5. don’t repurpose the exact commercial on short-form platforms – make dedicated vertical content instead

Do you advertise on vertical platforms, such as TikTok, Instagram Stories and Instagram Reels? If so, cutting up your professionally-created TV commercial is not recommended, as performance is underwhelming in most cases.

Research shows that a traditional TV commercial is much less effective on TikTok compared to YouTube. With TikTok, we see that after only two seconds 90% of viewers often swipe the ad, and after six seconds this percentage rises to 95%.

The reason for this lies in the traditional look and feel of a TV commercial, which puts too much emphasis on branding from the beginning. On platforms like TikTok – where users scroll through content quickly and attention spans are short – such an approach can result in high dropout rates.

So include asset creation for short-form (vertical) platforms in your production process and develop other formats for this purpose. Learn from the short attention span, viewing behavior and user-generated look ‘n feel of TikTok and Instagram content – and adapt your creation accordingly.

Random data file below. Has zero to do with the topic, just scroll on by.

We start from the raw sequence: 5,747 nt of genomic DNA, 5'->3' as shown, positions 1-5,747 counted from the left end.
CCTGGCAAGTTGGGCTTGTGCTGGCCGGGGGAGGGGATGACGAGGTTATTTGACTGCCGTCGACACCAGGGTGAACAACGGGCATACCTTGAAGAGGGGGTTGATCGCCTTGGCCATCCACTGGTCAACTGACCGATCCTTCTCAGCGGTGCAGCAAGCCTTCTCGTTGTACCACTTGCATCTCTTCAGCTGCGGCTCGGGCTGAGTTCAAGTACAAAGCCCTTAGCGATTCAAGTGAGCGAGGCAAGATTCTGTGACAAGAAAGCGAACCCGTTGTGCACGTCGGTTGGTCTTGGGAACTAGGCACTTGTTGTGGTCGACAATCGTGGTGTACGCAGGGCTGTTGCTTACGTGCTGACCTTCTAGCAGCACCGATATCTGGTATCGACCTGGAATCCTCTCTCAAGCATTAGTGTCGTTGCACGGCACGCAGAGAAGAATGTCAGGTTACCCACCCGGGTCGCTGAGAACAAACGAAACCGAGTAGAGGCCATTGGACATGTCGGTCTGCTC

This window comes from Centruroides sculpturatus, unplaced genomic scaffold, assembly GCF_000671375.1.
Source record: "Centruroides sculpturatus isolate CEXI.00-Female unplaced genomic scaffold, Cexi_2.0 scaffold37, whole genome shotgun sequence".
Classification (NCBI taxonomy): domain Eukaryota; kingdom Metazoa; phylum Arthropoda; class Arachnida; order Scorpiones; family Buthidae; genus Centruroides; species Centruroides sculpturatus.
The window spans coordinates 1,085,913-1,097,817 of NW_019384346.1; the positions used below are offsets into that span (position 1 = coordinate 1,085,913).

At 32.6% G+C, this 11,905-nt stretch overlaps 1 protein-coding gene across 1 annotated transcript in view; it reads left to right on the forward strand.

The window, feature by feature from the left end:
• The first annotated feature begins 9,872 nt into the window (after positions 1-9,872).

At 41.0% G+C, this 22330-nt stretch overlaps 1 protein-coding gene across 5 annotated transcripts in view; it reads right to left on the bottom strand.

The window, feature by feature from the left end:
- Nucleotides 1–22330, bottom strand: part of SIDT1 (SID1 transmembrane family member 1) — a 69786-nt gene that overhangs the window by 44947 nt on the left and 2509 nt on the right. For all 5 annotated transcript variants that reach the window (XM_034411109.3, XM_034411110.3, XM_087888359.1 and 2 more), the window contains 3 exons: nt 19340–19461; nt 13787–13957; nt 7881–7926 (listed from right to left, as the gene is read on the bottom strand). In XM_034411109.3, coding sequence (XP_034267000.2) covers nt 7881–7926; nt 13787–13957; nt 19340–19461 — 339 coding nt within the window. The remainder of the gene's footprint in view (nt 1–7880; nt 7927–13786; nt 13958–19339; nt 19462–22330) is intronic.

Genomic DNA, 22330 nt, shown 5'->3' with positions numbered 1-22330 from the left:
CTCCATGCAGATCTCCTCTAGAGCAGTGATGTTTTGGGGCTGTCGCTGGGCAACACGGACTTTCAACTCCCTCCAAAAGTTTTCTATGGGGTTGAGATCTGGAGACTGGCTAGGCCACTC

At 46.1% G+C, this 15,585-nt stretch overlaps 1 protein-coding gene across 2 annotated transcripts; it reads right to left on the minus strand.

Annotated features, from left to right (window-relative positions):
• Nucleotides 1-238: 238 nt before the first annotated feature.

maximum impact on your online fall campaign with smart tweaks

The above tips may seem like nuance differences, but make no mistake. Smart tweaks can have a big impact on the performance of your campaign. For example, Volkswagen and Beter Bed generated about 30% more impact on their online commercials with the same media budget. 

Do you want to create fully digital-first creatives? Then you need to approach the creation process differently. Don’t assume a “top-down” approach where you go from the “big idea” to hero expressions and then make cut downs of these commercials. No. Then what? Put a lighter creative formula at the center, where there is room for formats/assets more appropriate to a specific platform. Curious? Feel free to reach out, we’d love to answer all your questions!